Kids and adolescents face many emotional challenges, but learning to quieten the mind can do wonders for their self-esteem
One of the main characteristics of this age group is a short concentration span. Young children need to be fully engaged in what they’re doing. Introducing meditation successfully to this age bracket means spending just a short period of time on each of the activities, and offering as much variety as possible.
Ask your child to keep their eyes closed and imagine a white screen above their nose and between their eyes. Ask if they can see pictures on the “screen”. Encourage discussion and ask them draw pictures of the images. While praise is important, praise the effort and not the content – otherwise they may tend to visualise previously praised images. Visualisation encourages concentration and self-knowledge.
Music is very conducive to meditation. Play relaxing music in a calm room, and then ask your child to make their own music as part of the exercise. Young children love percussion instruments (plastic bottles filled with dried peas are just as good!). As the child becomes more centred, they will play their instrument softly without direction. This activity increases concentration and cooperative team skills.
Between the ages of 5–8, most children can have a vocabulary of up to 3,000 words
Counting the breath
Encourage your child to breathe in slowly to the count of three, hold, and then breathe out to the count of three. When they breathe in, ask them to focus on the feeling of coolness at their nose and the feeling of warmth as they breathe out. Suggest they should look on any thoughts as simply distractions and take no notice of them. This is a good exercise for starting to develop breath control, concentration and self-awareness.
Older children are less easily persuaded into activities that do not have instant appeal, and may be self-conscious and need to see a convincing reason for doing anything new, so it’s important with this age group to explain the benefits of meditation.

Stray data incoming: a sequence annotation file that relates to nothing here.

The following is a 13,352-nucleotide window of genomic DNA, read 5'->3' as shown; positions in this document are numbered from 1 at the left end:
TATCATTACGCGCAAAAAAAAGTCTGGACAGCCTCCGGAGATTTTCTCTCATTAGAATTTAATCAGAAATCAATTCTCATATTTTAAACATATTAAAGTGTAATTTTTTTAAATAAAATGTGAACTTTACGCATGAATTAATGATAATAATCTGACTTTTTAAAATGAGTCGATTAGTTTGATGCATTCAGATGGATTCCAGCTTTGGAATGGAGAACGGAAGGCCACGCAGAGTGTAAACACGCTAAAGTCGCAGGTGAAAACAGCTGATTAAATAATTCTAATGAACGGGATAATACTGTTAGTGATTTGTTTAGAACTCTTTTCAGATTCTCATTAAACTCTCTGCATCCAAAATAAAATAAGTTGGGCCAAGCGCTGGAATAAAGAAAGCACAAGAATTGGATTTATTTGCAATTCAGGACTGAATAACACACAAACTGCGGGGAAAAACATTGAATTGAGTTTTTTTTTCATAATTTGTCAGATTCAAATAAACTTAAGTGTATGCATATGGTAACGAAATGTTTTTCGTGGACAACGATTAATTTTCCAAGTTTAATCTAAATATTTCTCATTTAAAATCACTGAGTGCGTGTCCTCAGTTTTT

Begin by asking them to imagine a doorway, to notice its features and then open it carefully and step through it. Suggest they are now in a tunnel where they can see a bright light. There are people there, who greet them with warmth and love. Perhaps they can communicate with these people. Ask them how they feel. If the children are going to write about this experience, they should do so straight away, while the experience is still vivid in their minds.
Consider the orange
Ask your child to look at an orange placed in front of them. Tell them they’re going to experience everything there is to experience about that orange – its shape, colour, smell, peeling and taste – without actually touching it. This exercise requires considerable focus and is a powerful way of leading children into the world of their imagination.
Moving with mindfulness
Mindfulness means focused awareness and is not an easy discipline. If your child is walking from one place to another, ask them to become aware of their body movements. They can be invited to keep up a silent running commentary on everything they’re doing, for example: “I’m walking from my desk to the bookshelf. Now I am sitting on the floor.” Alternatively, if they’re drawing, they could focus their awareness on the movement of the pencil on the paper.
Adolescence is often the most painful and confusing period of childhood. Hormones are unbalanced, issues of identity become of great significance, and there are many added stresses, such as preparation for important exams. These children are the most likely to resist any attempts to tell them what to do, so framing meditation in the right way is crucial.
Five minutes of life observation
This is a demanding exercise that older children may particularly enjoy. Spending five minutes being totally aware of every activity they engage in, noting their senses, their feelings and reactions, and then recording them as accurately as possible. For example, they might tell themselves: “I awake, it is morning, I feel the softness of the sheets. I see the ceiling of my bedroom. The ceiling is white and smooth.” With practice, their focus will improve.
Letting go of physical tension
Play soothing music and encourage them to flop on the bed or floor and progressively relax each group of muscles. They should begin with their feet, then legs, and concentrate on each body part one at a time, working their way up the body, transferring consciousness to each part as they go, and allowing any thoughts that interrupt to float away on a cloud. This practice can often help with sleep issues.
The repetition of a single word or phrase, a mantra can really help in keeping an otherwise too active mind focused. One mantra technique is to watch the space left by the phrase on the outbreath. For example, your child could say: “I create my world” (or any phrase of their choice) as they breathe in, and then observe the space as they breathe out.